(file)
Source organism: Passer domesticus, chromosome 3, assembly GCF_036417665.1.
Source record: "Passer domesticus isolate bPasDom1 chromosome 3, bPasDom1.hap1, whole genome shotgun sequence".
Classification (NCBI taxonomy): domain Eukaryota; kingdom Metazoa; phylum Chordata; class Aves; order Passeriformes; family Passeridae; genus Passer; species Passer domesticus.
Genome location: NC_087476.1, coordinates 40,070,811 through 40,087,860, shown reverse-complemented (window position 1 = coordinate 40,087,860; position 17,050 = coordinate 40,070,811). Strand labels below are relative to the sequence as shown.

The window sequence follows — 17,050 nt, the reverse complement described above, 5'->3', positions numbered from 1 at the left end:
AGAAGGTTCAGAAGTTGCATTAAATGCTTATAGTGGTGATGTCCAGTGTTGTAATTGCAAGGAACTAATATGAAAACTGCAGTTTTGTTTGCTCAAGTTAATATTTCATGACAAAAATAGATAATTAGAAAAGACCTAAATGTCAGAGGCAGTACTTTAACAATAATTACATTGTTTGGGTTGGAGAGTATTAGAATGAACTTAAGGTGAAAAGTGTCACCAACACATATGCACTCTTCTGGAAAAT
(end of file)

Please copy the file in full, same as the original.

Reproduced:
Source organism: Passer domesticus, chromosome 3, assembly GCF_036417665.1.
Source record: "Passer domesticus isolate bPasDom1 chromosome 3, bPasDom1.hap1, whole genome shotgun sequence".
Classification (NCBI taxonomy): domain Eukaryota; kingdom Metazoa; phylum Chordata; class Aves; order Passeriformes; family Passeridae; genus Passer; species Passer domesticus.
Genome location: NC_087476.1, coordinates 40,070,811 through 40,087,860, shown reverse-complemented (window position 1 = coordinate 40,087,860; position 17,050 = coordinate 40,070,811). Strand labels below are relative to the sequence as shown.

The window sequence follows — 17,050 nt, the reverse complement described above, 5'->3', positions numbered from 1 at the left end:
AGAAGGTTCAGAAGTTGCATTAAATGCTTATAGTGGTGATGTCCAGTGTTGTAATTGCAAGGAACTAATATGAAAACTGCAGTTTTGTTTGCTCAAGTTAATATTTCATGACAAAAATAGATAATTAGAAAAGACCTAAATGTCAGAGGCAGTACTTTAACAATAATTACATTGTTTGGGTTGGAGAGTATTAGAATGAACTTAAGGTGAAAAGTGTCACCAACACATATGCACTCTTCTGGAAAAT